Most of the characters in Irvine Welsh’s novel Trainspotting struggle with some form of addiction, often a dependence on heroin. The novel explores drug culture in Scotland in the late 1980s, depicting elements of it with realism and specific details, but it also explores metaphorical addictions and how these are similar to and different from physical addictions. The novel portrays addiction as both a constant state and a cycle. Some of these cycles play out in the short term, like how Sick Boy’s name reflects that he (and the other heroin-using characters) experience extreme withdrawal—a literal sickness—if they go too long without using heroin. Other cycles play out over a longer time frame, like Rent Boy’s seemingly endless cycle of quitting heroin, trying to get his life together, then relapsing again.
As Rent Boy sees it, however, addiction is often about more than drugs—rather, it’s an attempt to deal with the emptiness of the world they see around them. Unemployment is high in Scotland during the time when the story is set, and the jobs that are available are often so unfulfilling that Rent Boy and Spud learn how to specifically fail at job interviews in a way that will allow them to keep their unemployment benefits. Rent Boy’s depression (which gets worse during withdrawal periods) leads him to despise all politicians in all parties and reject consumerist culture around him, raising the question of whether Rent Boy’s drug use causes his dissatisfaction with society, or whether the pain of living in a flawed, dissatisfying society has contributed to his drug use. While other characters are generally less pessimistic than Rent Boy, they too often feel alienated from the mainstream, which they sometimes express through their alternative taste in clothes (the all-black-wearing Nina) and music (such as the musicians Lou Reed and Iggy Pop). Trainspotting offers a bleak depiction of drug addiction, but it also suggests that perhaps the most important part of drug culture is understanding the social conditions that make drugs seem like an appealing option in the first place.
Addiction and Society ThemeTracker
Addiction and Society Quotes in Trainspotting
The sweat wis lashing oafay Sick Boy; he wis trembling. Ah wis jist sitting thair, focusing oan the telly, tryin no tae notice the cunt. He wis bringing me doon. Ah tried tae keep ma attention oan the Jean–Claude Van Damme video.
Ah never wanted anything mair in ma life than fir her tae stoap screamin.— The bairn’s away . . . the bairn’s away. . . Dawn. . . oh my god. . . oh fuckin god, wis aboot aw ah could pick ootay the horrible sound. She collapses oantae the threadbare couch.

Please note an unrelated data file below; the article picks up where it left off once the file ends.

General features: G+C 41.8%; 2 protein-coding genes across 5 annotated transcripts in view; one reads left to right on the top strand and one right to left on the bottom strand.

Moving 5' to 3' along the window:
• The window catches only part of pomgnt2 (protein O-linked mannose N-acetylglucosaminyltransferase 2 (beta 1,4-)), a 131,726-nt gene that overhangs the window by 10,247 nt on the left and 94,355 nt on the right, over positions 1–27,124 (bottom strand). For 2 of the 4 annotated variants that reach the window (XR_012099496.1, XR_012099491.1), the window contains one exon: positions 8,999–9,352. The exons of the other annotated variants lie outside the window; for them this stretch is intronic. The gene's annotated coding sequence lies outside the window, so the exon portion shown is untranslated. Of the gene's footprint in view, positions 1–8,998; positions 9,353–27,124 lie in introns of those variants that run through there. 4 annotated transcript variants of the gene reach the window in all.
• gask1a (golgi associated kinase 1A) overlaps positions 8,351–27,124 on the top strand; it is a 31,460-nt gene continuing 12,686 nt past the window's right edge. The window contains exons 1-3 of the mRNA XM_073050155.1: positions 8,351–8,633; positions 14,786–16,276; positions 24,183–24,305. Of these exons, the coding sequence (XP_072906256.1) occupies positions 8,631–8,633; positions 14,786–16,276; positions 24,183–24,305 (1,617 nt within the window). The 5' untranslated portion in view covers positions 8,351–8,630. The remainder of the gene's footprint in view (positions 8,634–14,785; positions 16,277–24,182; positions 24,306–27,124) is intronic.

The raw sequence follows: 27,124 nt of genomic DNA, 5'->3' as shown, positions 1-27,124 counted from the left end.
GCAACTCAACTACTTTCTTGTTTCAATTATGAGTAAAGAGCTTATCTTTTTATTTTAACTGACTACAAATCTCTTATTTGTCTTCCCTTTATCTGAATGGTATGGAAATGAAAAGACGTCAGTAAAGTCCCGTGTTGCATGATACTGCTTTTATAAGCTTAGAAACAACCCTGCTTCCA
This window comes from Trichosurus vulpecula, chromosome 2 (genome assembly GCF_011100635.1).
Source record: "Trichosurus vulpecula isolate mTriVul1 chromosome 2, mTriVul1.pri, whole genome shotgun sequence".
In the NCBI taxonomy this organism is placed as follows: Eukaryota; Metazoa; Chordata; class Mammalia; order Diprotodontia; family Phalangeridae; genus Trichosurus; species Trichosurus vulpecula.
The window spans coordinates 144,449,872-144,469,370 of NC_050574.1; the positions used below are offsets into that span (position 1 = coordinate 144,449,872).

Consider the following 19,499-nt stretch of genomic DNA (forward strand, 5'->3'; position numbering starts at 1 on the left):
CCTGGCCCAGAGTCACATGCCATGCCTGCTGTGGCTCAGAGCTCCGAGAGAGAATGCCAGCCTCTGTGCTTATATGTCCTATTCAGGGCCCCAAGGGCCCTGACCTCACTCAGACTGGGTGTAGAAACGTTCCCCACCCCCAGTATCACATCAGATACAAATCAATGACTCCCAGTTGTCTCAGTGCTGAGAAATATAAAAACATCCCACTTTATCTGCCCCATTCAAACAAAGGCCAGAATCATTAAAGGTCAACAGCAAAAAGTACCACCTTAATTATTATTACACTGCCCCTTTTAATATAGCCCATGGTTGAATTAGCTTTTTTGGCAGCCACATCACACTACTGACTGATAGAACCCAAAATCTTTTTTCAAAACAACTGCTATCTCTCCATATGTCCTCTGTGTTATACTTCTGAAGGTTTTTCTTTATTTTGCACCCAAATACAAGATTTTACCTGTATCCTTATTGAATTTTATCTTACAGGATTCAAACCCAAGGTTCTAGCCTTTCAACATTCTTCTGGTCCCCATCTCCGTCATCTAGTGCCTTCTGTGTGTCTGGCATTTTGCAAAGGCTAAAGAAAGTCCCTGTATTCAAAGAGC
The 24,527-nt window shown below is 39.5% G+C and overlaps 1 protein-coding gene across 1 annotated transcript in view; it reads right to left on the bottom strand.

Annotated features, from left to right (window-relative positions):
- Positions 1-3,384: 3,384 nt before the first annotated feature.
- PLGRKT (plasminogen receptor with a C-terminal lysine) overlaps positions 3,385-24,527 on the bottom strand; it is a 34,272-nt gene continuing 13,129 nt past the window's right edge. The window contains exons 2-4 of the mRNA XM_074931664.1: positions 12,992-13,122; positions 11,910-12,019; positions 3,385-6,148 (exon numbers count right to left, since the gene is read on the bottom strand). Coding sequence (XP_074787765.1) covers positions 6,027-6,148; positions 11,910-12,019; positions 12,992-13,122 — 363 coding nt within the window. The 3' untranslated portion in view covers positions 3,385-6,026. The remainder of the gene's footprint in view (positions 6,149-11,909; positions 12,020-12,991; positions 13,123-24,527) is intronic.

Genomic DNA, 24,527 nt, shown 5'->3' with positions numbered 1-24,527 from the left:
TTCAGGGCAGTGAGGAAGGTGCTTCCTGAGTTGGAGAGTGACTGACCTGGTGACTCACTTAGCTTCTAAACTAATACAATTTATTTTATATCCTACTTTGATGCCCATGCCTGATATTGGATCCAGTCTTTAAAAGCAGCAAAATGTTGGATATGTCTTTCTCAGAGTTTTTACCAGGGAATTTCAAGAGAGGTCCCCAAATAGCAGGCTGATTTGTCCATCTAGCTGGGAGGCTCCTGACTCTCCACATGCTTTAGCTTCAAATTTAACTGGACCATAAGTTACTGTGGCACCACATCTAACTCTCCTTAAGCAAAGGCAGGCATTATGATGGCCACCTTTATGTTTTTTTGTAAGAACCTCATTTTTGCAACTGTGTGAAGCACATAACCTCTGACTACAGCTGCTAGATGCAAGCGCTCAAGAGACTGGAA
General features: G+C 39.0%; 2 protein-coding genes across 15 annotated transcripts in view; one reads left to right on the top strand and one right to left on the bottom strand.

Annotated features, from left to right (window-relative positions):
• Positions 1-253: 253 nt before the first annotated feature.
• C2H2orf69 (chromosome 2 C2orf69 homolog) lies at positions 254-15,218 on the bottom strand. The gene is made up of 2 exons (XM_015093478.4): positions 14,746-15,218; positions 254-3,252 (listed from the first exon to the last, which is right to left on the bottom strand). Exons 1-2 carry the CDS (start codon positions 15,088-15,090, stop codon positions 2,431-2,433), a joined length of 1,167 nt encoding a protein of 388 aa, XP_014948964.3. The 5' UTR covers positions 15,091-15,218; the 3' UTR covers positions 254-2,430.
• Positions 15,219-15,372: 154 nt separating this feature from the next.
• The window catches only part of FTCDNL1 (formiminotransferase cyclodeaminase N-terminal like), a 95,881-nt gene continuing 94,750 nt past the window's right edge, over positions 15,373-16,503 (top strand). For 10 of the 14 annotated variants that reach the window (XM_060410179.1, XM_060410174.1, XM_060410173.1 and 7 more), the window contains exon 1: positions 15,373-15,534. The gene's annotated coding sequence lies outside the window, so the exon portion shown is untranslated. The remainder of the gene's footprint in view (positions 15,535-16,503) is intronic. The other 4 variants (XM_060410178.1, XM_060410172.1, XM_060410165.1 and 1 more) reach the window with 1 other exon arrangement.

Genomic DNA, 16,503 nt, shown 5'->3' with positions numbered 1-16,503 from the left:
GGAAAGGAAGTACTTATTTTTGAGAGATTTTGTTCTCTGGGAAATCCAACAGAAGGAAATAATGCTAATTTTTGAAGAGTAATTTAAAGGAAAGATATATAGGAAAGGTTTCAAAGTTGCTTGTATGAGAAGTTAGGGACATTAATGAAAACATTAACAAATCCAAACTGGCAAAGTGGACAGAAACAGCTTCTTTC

Ah sing out, a twisting, pogo–ing mass of rubber. Iggy Pop looks right at me as he sings the line: ‘America takes drugs in psychic defence’; only he changes ‘America’ for ‘Scatlin’, and defines us mair accurately in a single sentence than all the others have ever done.
Myth: Begbie’s mates like him.
Reality: Begbie’s mates fear him.
—It’s also a fuckin good kick.
Tommy looks at us. —Gies a go. Gies a hit.
—Fuck off Tommy.
—Ye sais it’s a good kick. Ah pure wantae try it.
Ah walk tae freedom; perr auld Spud gits taken doon.
A polisman gestures tae him tae move.
—Sorry mate, ah sais, feelin cuntish.
Ah have an unresolved relationship wi ma deid brother, Davie, as ah huv been unable tae work oot or express ma feelings about his catatonic life and subsequent death.
Funny thing wis, jist before this, ah remembered boastin thit ah’d niver OD’d in ma puff. Thir’s a first time fir everything. It wis Swanney’s fault. His gear’s normally cut tae fuck, so ye always bung that wee bit mair intae the cooking spoon tae compensate. Then whit does the cunt dae?
“I always find the term ‘opportunistic infection’ amusing. In our culture, it seems to invoke some admirable quality. I think of the ‘opportunism’ of the entrepreneur who spots a gap in the market, or that of the striker in the penalty box. Tricky buggers, those opportunistic infections.”
It aw started tae go wrong fir the perr bastard whin we came back up here. It nivir stoaped gaun wrong eftir that. Perr Matty.
—Ah well, ah’ll leave yis tae it. Keep up the trainspottin mind! He staggered oaf, his rasping, drunkard’s cackles filling the desolate barn. Ah noticed that Begbie seemed strangely subdued and uncomfortable. He wis turned away fae us.
It wis only then ah realised thit the auld wino wis Begbie’s faither.
—It’s the fuckin best. You ken the Mother Superior, Rents. Ah believe in the free market whin it comes tae drugs. Ah’ve goat tae gic the NHS its due though. Since ah hud this pin oaf n went oan the maintenance therapy ah’ve started tae believe thit the state kin compete wi private enterprise in oor industry, n produce a satisfyin product at low cost tae the consumer.
Tommy looks well. It’s terrifying. He’s gaunny die. Sometime between the next few weeks and next fifteen years, Tommy will be no more. The chances are that ah’ll be exactly the same. The difference is, we ken this wi Tommy.
Now, free from them all, for good, he could be what he wanted to be. He’d stand or fall alone. This thought both terrified and excited him as he contemplated life in Amsterdam.